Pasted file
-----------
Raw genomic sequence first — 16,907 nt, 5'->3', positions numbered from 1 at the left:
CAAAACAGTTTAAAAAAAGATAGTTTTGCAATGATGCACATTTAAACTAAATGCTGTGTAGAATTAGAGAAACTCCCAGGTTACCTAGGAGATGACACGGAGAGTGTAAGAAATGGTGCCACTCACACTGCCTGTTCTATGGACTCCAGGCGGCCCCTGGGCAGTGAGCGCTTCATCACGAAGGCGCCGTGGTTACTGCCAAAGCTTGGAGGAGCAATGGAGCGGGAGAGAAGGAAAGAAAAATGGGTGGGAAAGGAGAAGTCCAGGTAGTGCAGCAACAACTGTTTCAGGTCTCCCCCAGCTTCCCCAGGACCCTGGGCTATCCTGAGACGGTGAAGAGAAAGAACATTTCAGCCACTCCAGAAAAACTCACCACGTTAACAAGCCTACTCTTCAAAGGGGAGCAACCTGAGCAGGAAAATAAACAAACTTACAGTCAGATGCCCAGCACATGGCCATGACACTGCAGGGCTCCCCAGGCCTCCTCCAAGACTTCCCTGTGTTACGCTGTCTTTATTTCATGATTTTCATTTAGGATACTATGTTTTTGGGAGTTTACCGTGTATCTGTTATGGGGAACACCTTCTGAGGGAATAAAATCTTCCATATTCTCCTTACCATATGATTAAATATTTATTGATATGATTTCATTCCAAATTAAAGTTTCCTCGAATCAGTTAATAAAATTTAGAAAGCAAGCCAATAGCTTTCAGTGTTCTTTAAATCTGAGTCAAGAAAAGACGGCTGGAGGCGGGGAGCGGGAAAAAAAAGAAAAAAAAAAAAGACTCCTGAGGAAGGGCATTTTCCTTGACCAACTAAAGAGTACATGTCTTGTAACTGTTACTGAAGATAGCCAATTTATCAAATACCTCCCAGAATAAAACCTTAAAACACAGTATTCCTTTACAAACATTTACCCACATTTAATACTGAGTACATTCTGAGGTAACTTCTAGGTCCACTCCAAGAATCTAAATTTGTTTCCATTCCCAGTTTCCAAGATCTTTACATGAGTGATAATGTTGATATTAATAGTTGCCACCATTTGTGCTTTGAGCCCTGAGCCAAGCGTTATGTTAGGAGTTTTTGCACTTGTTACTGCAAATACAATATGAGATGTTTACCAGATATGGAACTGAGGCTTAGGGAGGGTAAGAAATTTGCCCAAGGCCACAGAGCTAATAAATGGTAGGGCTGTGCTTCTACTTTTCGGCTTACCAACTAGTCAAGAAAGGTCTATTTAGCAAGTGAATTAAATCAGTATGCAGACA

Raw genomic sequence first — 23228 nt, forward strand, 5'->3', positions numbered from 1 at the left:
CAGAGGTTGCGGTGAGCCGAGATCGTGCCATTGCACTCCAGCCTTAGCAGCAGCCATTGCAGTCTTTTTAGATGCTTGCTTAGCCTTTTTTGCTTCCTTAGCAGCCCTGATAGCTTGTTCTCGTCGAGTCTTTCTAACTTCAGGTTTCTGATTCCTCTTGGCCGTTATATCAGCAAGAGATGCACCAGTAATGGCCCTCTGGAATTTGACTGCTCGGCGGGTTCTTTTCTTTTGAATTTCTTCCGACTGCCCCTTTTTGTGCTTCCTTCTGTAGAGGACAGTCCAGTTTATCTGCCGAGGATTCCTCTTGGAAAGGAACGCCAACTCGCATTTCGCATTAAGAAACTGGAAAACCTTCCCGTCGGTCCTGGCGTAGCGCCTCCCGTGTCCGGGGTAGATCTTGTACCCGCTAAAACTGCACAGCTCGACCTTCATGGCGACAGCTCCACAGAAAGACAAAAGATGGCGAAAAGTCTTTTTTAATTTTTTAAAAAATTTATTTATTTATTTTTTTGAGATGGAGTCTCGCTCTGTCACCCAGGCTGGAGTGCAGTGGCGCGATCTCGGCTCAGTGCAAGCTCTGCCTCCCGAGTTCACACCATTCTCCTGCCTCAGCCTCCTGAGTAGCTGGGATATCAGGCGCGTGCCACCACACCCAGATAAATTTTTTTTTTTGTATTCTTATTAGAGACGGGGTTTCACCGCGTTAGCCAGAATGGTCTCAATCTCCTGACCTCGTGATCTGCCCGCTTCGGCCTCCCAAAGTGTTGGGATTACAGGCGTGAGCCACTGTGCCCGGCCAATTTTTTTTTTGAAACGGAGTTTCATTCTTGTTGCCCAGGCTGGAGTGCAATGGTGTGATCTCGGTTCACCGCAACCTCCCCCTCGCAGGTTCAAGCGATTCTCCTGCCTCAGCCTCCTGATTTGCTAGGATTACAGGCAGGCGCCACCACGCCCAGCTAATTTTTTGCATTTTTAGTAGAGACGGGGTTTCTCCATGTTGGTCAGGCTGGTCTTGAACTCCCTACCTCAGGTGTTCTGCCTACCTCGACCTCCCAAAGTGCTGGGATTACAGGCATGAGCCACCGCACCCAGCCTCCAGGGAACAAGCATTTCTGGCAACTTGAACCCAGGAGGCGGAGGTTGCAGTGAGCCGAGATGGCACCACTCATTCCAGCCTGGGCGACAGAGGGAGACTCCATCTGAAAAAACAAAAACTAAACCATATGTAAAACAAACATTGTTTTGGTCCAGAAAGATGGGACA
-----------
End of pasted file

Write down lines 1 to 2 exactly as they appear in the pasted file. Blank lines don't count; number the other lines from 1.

Raw genomic sequence first — 16,907 nt, 5'->3', positions numbered from 1 at the left:
CAAAACAGTTTAAAAAAAGATAGTTTTGCAATGATGCACATTTAAACTAAATGCTGTGTAGAATTAGAGAAACTCCCAGGTTACCTAGGAGATGACACGGAGAGTGTAAGAAATGGTGCCACTCACACTGCCTGTTCTATGGACTCCAGGCGGCCCCTGGGCAGTGAGCGCTTCATCACGAAGGCGCCGTGGTTACTGCCAAAGCTTGGAGGAGCAATGGAGCGGGAGAGAAGGAAAGAAAAATGGGTGGGAAAGGAGAAGTCCAGGTAGTGCAGCAACAACTGTTTCAGGTCTCCCCCAGCTTCCCCAGGACCCTGGGCTATCCTGAGACGGTGAAGAGAAAGAACATTTCAGCCACTCCAGAAAAACTCACCACGTTAACAAGCCTACTCTTCAAAGGGGAGCAACCTGAGCAGGAAAATAAACAAACTTACAGTCAGATGCCCAGCACATGGCCATGACACTGCAGGGCTCCCCAGGCCTCCTCCAAGACTTCCCTGTGTTACGCTGTCTTTATTTCATGATTTTCATTTAGGATACTATGTTTTTGGGAGTTTACCGTGTATCTGTTATGGGGAACACCTTCTGAGGGAATAAAATCTTCCATATTCTCCTTACCATATGATTAAATATTTATTGATATGATTTCATTCCAAATTAAAGTTTCCTCGAATCAGTTAATAAAATTTAGAAAGCAAGCCAATAGCTTTCAGTGTTCTTTAAATCTGAGTCAAGAAAAGACGGCTGGAGGCGGGGAGCGGGAAAAAAAAGAAAAAAAAAAAAGACTCCTGAGGAAGGGCATTTTCCTTGACCAACTAAAGAGTACATGTCTTGTAACTGTTACTGAAGATAGCCAATTTATCAAATACCTCCCAGAATAAAACCTTAAAACACAGTATTCCTTTACAAACATTTACCCACATTTAATACTGAGTACATTCTGAGGTAACTTCTAGGTCCACTCCAAGAATCTAAATTTGTTTCCATTCCCAGTTTCCAAGATCTTTACATGAGTGATAATGTTGATATTAATAGTTGCCACCATTTGTGCTTTGAGCCCTGAGCCAAGCGTTATGTTAGGAGTTTTTGCACTTGTTACTGCAAATACAATATGAGATGTTTACCAGATATGGAACTGAGGCTTAGGGAGGGTAAGAAATTTGCCCAAGGCCACAGAGCTAATAAATGGTAGGGCTGTGCTTCTACTTTTCGGCTTACCAACTAGTCAAGAAAGGTCTATTTAGCAAGTGAATTAAATCAGTATGCAGACA